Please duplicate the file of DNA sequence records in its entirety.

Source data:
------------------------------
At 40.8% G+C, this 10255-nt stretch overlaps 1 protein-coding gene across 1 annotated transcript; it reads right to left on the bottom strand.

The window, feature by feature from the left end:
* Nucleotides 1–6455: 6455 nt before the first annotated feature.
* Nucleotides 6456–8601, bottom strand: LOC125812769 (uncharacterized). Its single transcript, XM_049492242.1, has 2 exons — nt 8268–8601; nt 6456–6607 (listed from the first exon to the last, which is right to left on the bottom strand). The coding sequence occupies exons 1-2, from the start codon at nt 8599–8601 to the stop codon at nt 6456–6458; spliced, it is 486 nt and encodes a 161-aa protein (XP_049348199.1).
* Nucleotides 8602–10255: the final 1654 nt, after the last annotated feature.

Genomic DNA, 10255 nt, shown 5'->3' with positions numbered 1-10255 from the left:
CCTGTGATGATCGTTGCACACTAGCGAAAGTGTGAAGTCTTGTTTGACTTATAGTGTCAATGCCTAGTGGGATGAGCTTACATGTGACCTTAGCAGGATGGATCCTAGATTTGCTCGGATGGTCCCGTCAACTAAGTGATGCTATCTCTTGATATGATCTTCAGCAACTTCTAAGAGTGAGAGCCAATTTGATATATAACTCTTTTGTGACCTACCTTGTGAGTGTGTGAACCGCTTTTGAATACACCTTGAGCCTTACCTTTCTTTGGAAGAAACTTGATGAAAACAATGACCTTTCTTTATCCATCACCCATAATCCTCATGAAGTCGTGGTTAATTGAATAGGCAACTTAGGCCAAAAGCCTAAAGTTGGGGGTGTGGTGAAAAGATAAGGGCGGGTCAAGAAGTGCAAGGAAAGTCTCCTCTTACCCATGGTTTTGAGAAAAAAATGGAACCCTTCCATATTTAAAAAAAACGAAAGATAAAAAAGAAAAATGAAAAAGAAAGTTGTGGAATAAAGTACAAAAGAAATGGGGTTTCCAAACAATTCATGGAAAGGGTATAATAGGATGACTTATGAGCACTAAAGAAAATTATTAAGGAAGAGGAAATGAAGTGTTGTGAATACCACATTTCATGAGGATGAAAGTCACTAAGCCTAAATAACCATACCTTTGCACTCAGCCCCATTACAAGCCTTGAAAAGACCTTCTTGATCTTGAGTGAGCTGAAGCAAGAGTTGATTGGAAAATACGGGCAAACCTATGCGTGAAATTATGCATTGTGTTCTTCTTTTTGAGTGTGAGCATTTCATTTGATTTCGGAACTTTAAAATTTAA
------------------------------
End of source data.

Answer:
At 40.8% G+C, this 10255-nt stretch overlaps 1 protein-coding gene across 1 annotated transcript; it reads right to left on the bottom strand.

The window, feature by feature from the left end:
* Nucleotides 1–6455: 6455 nt before the first annotated feature.
* Nucleotides 6456–8601, bottom strand: LOC125812769 (uncharacterized). Its single transcript, XM_049492242.1, has 2 exons — nt 8268–8601; nt 6456–6607 (listed from the first exon to the last, which is right to left on the bottom strand). The coding sequence occupies exons 1-2, from the start codon at nt 8599–8601 to the stop codon at nt 6456–6458; spliced, it is 486 nt and encodes a 161-aa protein (XP_049348199.1).
* Nucleotides 8602–10255: the final 1654 nt, after the last annotated feature.

Genomic DNA, 10255 nt, shown 5'->3' with positions numbered 1-10255 from the left:
CCTGTGATGATCGTTGCACACTAGCGAAAGTGTGAAGTCTTGTTTGACTTATAGTGTCAATGCCTAGTGGGATGAGCTTACATGTGACCTTAGCAGGATGGATCCTAGATTTGCTCGGATGGTCCCGTCAACTAAGTGATGCTATCTCTTGATATGATCTTCAGCAACTTCTAAGAGTGAGAGCCAATTTGATATATAACTCTTTTGTGACCTACCTTGTGAGTGTGTGAACCGCTTTTGAATACACCTTGAGCCTTACCTTTCTTTGGAAGAAACTTGATGAAAACAATGACCTTTCTTTATCCATCACCCATAATCCTCATGAAGTCGTGGTTAATTGAATAGGCAACTTAGGCCAAAAGCCTAAAGTTGGGGGTGTGGTGAAAAGATAAGGGCGGGTCAAGAAGTGCAAGGAAAGTCTCCTCTTACCCATGGTTTTGAGAAAAAAATGGAACCCTTCCATATTTAAAAAAAACGAAAGATAAAAAAGAAAAATGAAAAAGAAAGTTGTGGAATAAAGTACAAAAGAAATGGGGTTTCCAAACAATTCATGGAAAGGGTATAATAGGATGACTTATGAGCACTAAAGAAAATTATTAAGGAAGAGGAAATGAAGTGTTGTGAATACCACATTTCATGAGGATGAAAGTCACTAAGCCTAAATAACCATACCTTTGCACTCAGCCCCATTACAAGCCTTGAAAAGACCTTCTTGATCTTGAGTGAGCTGAAGCAAGAGTTGATTGGAAAATACGGGCAAACCTATGCGTGAAATTATGCATTGTGTTCTTCTTTTTGAGTGTGAGCATTTCATTTGATTTCGGAACTTTAAAATTTAA